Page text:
On the Internet, Nobody Knows That You’re A Russian Bot
from Net Politics and Digital and Cyberspace Policy Program

On the Internet, Nobody Knows That You’re A Russian Bot

Robert Gorwa is a graduate student at the University of Oxford and a member of the Oxford Internet Institute’s computational propaganda research team.

Following the hacking of the U.S. Democratic National Committee and the revelations that Russian-affiliated groups seem to have conducted online influence operations in the lead up to the 2016 U.S. election, multiple commentators have speculated that large numbers of Russian social media bots were backing Trump in the lead up to his “unpresidented” victory. Similar concerns have been expressed about the forthcoming German and French elections, with experts and even government agencies issuing warnings about the impending possibility of Russian influence exerted online via bots and other techniques.

Political bots are part of a nebulous and nefarious digital media ecosystem that our team at the University of Oxford is calling computational propaganda, a term which covers automated systems that spread disinformation, certain types of trolling, and various data-driven efforts to shape public opinion online. These bots—social media identities that use automated scripts to rapidly or strategically disseminate content—are rapidly becoming an important element of online politics, and seem to blur the lines between political marketing, algorithmic manipulation, and propaganda.

However, our current ability to accurately trace bot activity back to those controlling and deploying them is limited. Although it is possible—and perhaps even probable—that there has been Russian-linked bot activity on major social media platforms in the lead up to the U.S. election (and that this could occur again in the lead up to the various elections happening in Europe this year), it is important to keep in mind the following caveats, many of which apply not just to bots, but also other forms of computational propaganda.

Detecting bots is hard. The social media platforms on which these bots operate are not transparent (especially Facebook), making it difficult to get concrete data on bot activity. The techniques generally used by researchers to sniff out bots on Twitter, such as frequency and network analyses, are slowly improving, yet lag behind the increasingly sophisticated bots they are supposed to detect.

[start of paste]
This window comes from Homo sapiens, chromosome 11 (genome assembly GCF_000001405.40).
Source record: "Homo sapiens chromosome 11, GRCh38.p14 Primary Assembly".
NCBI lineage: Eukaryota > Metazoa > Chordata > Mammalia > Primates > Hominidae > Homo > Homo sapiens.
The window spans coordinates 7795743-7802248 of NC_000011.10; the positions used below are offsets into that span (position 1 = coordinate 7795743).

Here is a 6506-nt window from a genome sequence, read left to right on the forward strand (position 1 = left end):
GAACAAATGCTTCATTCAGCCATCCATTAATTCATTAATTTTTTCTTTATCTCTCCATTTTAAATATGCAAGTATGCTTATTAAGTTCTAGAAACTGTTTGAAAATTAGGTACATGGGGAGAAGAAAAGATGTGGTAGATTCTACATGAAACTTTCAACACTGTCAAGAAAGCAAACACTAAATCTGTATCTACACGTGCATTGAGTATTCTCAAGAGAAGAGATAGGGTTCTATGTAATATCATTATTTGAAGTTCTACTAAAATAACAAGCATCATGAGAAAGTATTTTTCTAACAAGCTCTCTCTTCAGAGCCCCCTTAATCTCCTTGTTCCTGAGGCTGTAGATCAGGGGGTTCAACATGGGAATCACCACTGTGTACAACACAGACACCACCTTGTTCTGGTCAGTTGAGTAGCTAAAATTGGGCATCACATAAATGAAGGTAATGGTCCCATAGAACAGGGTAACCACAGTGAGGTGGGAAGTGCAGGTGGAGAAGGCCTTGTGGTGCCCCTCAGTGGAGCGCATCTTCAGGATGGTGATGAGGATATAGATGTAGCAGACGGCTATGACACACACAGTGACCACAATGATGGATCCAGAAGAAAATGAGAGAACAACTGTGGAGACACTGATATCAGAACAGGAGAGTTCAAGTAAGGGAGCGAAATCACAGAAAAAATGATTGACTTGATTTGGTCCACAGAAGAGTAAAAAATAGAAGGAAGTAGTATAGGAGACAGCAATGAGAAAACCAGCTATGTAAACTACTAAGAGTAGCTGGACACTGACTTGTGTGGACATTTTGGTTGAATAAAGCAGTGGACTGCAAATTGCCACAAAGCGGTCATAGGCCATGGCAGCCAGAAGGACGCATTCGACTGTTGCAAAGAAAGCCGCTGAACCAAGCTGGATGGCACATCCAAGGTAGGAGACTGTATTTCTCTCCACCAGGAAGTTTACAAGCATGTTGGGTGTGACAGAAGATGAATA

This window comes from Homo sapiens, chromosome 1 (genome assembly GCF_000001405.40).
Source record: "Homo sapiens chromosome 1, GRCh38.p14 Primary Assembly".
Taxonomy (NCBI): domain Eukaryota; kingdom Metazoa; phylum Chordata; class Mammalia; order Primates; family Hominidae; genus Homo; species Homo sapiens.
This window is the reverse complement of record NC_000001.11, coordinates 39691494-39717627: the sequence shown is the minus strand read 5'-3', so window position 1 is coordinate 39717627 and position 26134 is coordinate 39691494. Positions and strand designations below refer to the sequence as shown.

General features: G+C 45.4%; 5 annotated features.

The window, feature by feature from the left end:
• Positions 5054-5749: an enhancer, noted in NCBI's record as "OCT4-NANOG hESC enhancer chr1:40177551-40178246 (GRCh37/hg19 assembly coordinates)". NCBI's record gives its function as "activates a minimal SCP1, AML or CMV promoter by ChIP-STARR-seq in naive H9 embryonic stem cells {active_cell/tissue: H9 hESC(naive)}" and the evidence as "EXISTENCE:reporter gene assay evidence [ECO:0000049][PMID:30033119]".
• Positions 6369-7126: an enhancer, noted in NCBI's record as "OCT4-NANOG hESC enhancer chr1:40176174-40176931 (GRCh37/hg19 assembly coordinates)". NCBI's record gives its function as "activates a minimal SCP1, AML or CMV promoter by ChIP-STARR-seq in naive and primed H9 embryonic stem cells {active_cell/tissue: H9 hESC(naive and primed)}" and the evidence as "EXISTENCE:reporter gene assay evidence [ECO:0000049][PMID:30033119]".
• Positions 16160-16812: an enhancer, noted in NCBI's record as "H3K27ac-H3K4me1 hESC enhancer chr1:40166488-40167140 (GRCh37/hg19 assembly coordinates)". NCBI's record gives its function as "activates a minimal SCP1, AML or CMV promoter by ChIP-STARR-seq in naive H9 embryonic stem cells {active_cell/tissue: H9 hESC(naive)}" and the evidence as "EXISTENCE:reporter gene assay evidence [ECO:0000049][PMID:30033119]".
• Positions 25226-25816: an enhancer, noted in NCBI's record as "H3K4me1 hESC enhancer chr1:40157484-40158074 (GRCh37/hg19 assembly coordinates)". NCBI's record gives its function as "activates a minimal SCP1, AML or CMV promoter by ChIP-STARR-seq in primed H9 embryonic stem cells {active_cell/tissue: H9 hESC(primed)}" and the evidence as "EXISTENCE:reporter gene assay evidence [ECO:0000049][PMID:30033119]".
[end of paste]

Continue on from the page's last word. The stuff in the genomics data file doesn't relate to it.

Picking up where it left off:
Another core problem is of attribution: when we do uncover large networks of bots, internet protocol address masking services make it very easy for the users to obfuscate where the content is really coming from and who is actually behind it. In my own fieldwork in Poland, it has become apparent that many of these bots feature hybrid levels of automation, maintaining enough human involvement as to make them virtually indistinguishable from a real user on a platform like Facebook. While we can use manual heuristics to infer certain details, this is far from a perfect approach to verifying bot origin.

Of course, these challenges are exactly what could make political bots attractive for state or non-state actors, who will almost certainly be able to maintain plausible deniability by operating through proxies and taking simple steps to cover their tracks. Bots are an easy to implement, low-cost and low-risk approach. There is little that overtly distinguishes a Russian pro-Trump bot from an American pro-Trump bot.

We do not yet fully understand the effects that bots can have on individual and group behavior, especially in political contexts. Bots can provide subtle nudges to the indices which users may assume are trustworthy: metrics such as likes, retweets, shares, or views, can easily and invisibly be gamed. How does this affect the end user? Our team’s recent research is only now beginning to get insights into the ways that these bots can affect the dissemination of hyper-partisan or misleading information. It is likely that the effects of computational propaganda need to be understood not in the traditional sense as explicitly causing changes in voter behavior, but rather in a more nuanced sense as having shifted trends, affected media coverage, and subtly shaped the political discourse.

Finally, the impact of these developments will likely vary in differing socio-political contexts, with various legal, policy, and media environments rendering certain populations more or less vulnerable to information manipulation than others. For this reason, our team is currently conducting a cross-national study of computational propaganda in ten different countries, slated for release in a series of working papers this summer.

Recent Russian influence operations are a worrying development, but it is important that efforts to investigate them acknowledge the considerable limitations of our current understanding. In that sense, the possible existence of malicious Russian bots is just as concerning as how little we actually know about them.